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Photo of the Milky Way over Big Sur bridge was a labor of love — 5 years in the making

It took five years for Monterey-based naturalist, wildlife photographer and writer Bob Western to capture this shot of the Milky Way Galaxy  over the Bixby Creek Bridge in Big Sur.
It took five years for Monterey-based naturalist, wildlife photographer and writer Bob Western to capture this shot of the Milky Way Galaxy over the Bixby Creek Bridge in Big Sur. © 2018 Bob Western

Bob Western had been trying to get the elusive photo of the Milky Way Galaxy setting over the Bixby Creek Bridge for five years.

“The Milky Way doesn’t set over the bridge more than a few times during the year at night, though it often does it perfectly during the daytime,” Western said. “And we have weather issues along the coast a lot of times, so I’d consider getting the image and then be skunked because of those factors.”

He finally snapped the picture on the night of Sept. 10, completing a labor of love that began with his wife, Sharyn, who died in August.

While the Monterey naturalist, wildlife photographer and writer was caring for his ill wife, he took photos of wildlife and landscapes as a way for her to also experience nature when she couldn’t do it physically. He’d shoot his photos after dropping her off for dialysis treatment.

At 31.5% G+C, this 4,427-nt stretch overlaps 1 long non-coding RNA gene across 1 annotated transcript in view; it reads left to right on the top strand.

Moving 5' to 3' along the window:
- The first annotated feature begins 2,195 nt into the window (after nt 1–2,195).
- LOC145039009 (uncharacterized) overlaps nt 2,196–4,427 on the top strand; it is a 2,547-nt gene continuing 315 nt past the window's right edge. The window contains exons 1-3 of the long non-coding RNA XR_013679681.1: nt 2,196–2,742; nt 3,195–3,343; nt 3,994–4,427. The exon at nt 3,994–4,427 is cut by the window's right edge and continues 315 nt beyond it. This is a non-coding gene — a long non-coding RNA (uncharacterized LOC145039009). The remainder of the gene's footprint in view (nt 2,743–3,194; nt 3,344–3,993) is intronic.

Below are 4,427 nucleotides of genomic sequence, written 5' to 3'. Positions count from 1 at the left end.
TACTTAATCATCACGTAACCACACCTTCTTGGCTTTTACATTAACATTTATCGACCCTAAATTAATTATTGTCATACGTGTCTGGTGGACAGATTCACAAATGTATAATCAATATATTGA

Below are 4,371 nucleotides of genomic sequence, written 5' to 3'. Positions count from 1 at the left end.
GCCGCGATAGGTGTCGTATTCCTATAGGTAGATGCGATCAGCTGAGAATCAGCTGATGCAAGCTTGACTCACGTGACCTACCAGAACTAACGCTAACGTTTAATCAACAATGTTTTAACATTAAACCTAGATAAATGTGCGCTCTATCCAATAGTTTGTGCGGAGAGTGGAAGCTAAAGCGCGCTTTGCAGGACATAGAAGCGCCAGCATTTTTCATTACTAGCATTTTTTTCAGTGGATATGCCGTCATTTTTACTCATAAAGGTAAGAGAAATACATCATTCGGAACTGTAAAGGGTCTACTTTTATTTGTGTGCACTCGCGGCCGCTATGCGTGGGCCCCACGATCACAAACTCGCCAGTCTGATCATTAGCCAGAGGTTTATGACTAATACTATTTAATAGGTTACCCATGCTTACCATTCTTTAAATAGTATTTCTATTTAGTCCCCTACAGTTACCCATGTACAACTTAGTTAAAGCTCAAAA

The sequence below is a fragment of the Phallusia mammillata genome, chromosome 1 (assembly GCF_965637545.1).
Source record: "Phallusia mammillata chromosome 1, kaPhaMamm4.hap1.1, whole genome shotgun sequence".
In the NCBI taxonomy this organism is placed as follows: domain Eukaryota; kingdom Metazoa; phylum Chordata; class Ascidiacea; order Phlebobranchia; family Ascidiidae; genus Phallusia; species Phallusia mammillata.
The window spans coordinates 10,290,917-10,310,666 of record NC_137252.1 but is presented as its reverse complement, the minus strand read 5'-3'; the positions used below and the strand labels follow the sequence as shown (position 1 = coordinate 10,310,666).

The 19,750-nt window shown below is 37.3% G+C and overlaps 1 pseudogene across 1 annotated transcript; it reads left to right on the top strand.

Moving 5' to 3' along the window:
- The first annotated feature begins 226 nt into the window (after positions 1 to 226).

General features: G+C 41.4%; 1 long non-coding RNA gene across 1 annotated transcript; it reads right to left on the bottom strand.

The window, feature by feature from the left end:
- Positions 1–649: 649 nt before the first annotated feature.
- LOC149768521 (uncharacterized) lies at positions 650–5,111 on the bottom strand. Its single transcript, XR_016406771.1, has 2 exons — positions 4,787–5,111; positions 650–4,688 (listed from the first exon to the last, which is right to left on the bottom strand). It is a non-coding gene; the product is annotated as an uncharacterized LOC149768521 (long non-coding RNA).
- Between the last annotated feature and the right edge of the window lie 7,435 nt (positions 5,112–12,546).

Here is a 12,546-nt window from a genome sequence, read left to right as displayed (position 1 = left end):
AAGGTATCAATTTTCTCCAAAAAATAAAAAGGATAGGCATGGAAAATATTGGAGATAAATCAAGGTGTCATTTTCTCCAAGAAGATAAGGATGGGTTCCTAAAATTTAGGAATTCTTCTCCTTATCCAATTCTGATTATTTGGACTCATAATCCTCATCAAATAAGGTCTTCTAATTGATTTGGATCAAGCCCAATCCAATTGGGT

MW@BixbyCreek_BobWestern.jpg
It took five years for Monterey-based naturalist, wildlife photographer and writer Bob Western to capture this shot of the Milky Way Galaxy over the Bixby Creek Bridge in Big Sur. Bob Western © 2018 Bob Western

“I’d come back, pick her up (from dialysis) and show her a slideshow in the evening before we went to bed of all the animals and behaviors and landscapes I photographed,” Western said. They both loved the night sky, and Western had talked to her about getting a picture of the Milky Way over the Bixby Creek Bridge.

But because the factors never aligned quite right — “when you get all the mathematics of planning out of the way, it’s the reality of nature that hits you,” he said — he gave up for more than a year and stopped checking apps like PlanIt! and PhotoPills to see when the Milky Way would be in the right spot.

But then, nearly a month after his wife died, he happened to check again and saw that the Milky Way was going to be vertical over the bridge.

Western hiked out to a viewing spot, and everything fell into place.

“There was a barn owl singing to me while I was out there, and I’d hear stones falling from a rock face behind me,” Western said. “It’s an amazing sight to be able to see the stars.”

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The first cars drive along the newly opened section of Highway 1 across the Mud Creek Slide near Big Sur Wednesday morning. The road was closed for over a year after the massive landslide wiped out Hwy. 1.

Western dedicated the photo to his wife, “a talented artist and a person of great courage and determination.”

“It seems like the right image to represent her memory,” he said.

“I just wish she could’ve seen it,” he said. “I know that she would really have appreciated the photo.”

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Gabby Ferreira: 805-781-7858, @Its_GabbyF

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